An ongoing problem that affects one-third of New Zealanders and can pose serious workplace dangers could be successfully treated online, according to a new study.
Treating insomnia via a digital cognitive behavioural therapy (CBT) programme resulted in improvements in sleep, as well as reductions in transient experiences of paranoia and hallucinations, according to a large randomised trial published in The Lancet Psychiatry journal.
The intervention also had benefits in reducing symptoms of depression and anxiety.
Importantly, the study showed that improvements in these symptoms were largely a result of improved sleep, suggesting that sleep deprivation might play a causal role in the development of some mental health symptoms.
The study is the largest randomised trial of a psychological intervention to date, and highlights the importance of addressing sleep problems in the general population.
It also suggests that improving sleep should be given a higher priority in the treatment of mental health problems.
However, further research is needed to understand the mechanism linking sleep deprivation and mental health symptoms.
Sleep problems are common in patients with mental health problems.
Insomnia is often assumed to be a symptom of mental health problems, but evidence suggests that sleep deprivation may also play a causal role in the development of some mental health problems.
The study saw 3755 participants with insomnia randomised to receive digital CBT for insomnia (1891 people) or not (1864).
The study took place at universities in the UK, and students volunteered to take part.
Both groups had similar rates of interaction with mental health services (18 per cent).
The CBT intervention was delivered via a digital programme called Sleepio, accessible through a web browser.
The interactive programme involves six sessions of 20 minutes each, and includes behavioural, cognitive and educational components  presented by an animated therapist.
Participants complete daily sleep diaries throughout, which are used by the programme to tailor the advice.
Participants completed online assessments to report on their levels of insomnia and experiences of paranoia and hallucinations.
They completed assessments at the start of the study (0 weeks), during the therapy (3 weeks), at the end of the therapy (10 weeks) and 3 months later (22 weeks).
At 10 weeks, the sleep intervention reduced insomnia by 4.78 points (0-32 point scale), experiences of paranoia by 2.2 points and experiences of hallucinations by 1.58 points.
Depression, anxiety, psychological wellbeing, nightmares and perceived functioning also improved in the intervention group.
The effects on depression and anxiety are consistent with other research, but more research is needed to confirm these effects.
Sleep therapy did not affect contact with mental health services, and the authors note that longer term follow-up might be needed to test this effect.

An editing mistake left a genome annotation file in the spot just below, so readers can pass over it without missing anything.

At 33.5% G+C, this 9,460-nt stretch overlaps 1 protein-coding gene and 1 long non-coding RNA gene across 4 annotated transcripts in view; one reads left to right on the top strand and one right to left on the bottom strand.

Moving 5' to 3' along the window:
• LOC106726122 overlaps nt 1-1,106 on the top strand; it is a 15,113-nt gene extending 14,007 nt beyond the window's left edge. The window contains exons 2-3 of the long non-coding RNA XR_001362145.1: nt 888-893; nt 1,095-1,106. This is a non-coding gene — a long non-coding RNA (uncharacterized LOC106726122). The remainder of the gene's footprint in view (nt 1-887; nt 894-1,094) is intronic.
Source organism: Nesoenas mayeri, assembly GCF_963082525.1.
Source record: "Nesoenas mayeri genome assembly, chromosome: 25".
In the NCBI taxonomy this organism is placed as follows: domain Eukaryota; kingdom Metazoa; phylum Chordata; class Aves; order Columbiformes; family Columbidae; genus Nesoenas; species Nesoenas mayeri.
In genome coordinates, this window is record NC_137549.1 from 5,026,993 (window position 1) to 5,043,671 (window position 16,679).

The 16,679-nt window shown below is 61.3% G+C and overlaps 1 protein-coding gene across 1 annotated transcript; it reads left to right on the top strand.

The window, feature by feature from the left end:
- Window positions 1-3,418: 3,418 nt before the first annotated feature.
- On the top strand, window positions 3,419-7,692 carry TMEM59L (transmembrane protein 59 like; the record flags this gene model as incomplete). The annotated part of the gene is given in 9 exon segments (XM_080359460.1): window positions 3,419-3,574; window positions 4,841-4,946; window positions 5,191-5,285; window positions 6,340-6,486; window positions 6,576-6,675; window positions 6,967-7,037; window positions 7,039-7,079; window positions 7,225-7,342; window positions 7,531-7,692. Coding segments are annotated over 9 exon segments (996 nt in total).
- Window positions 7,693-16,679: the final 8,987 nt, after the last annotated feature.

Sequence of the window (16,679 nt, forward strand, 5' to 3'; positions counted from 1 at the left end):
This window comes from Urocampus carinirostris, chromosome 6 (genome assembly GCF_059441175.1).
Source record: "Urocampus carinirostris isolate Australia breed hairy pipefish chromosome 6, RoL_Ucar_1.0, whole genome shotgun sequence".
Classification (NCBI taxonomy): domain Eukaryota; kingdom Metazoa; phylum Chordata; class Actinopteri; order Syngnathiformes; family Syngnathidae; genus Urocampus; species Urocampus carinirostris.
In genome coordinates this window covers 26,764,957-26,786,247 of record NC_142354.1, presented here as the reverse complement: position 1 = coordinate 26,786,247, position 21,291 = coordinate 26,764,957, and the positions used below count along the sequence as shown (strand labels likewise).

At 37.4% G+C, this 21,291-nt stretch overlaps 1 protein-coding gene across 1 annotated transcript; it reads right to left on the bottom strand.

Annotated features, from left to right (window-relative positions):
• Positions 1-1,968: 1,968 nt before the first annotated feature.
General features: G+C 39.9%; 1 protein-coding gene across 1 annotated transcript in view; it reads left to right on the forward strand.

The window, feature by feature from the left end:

Further analyses showed that improvements in sleep accounted for almost 60% of the change in experiences of paranoia and hallucination after treatment.
“Getting our shut-eye can help improve psychological health,” says study lead author Professor Daniel Freeman of the University of Oxford, UK.
“Sleeping well can help shift our blues, reduce our fears, and make us happier.”
When it comes to psychological disorders, sleep problems are very much the poor relation Freeman believes.
“For too long insomnia has been trivialised as merely a symptom, languishing way down in the league table of problems to be tackled.
“However, how well we sleep might actually play a role in our mental health.
“For many people, insomnia can be part of the complex package of causes of mental health difficulties.
“If you can sort out your sleep, you could also be taking a significant step forward in tackling a wide-range of psychological and emotional problems,”
The authors note that while some participants may have had a mental health diagnosis, further research is needed to understand whether the findings apply to patients with clinical diagnoses of mental health disorders, or with more severe symptoms of psychosis.
Mental health problems, including psychosis, are caused by a wide range of factors, both genetic and environmental, and the findings do not imply that sleep deprivation is the largest cause of psychotic experiences, rather that it may be a contributing factor in the development of some mental health symptoms.
Similar to other studies using internet therapies, drop out was high at about 50 per cent, and not everyone involved in the trial accessed all of the sessions (50 per cent accessed at least two sessions, and 18 per cent accessed at six).
The findings still applied when the drop-out rate was taken into account.
Finally, further research will be needed to test if the effects of sleep treatment extend beyond a few months.
Writing in a linked comment, Dr Tea Lallukka, University of Helsinki (Finland) and Professor Børge Sivertsen, Norwegian Institute of Public Health (Norway) say the findings highlight the potential benefits of the implementation of easily available and low-cost internet therapies for insomnia.
“Treatment of insomnia might help reduce the burden of mental ill health and prevent onset of symptoms such as hallucinations and paranoia.
“The findings add to understanding of the significance of insomnia as a causal factor in mental ill health, and corroborate findings from observational studies or smaller trials.”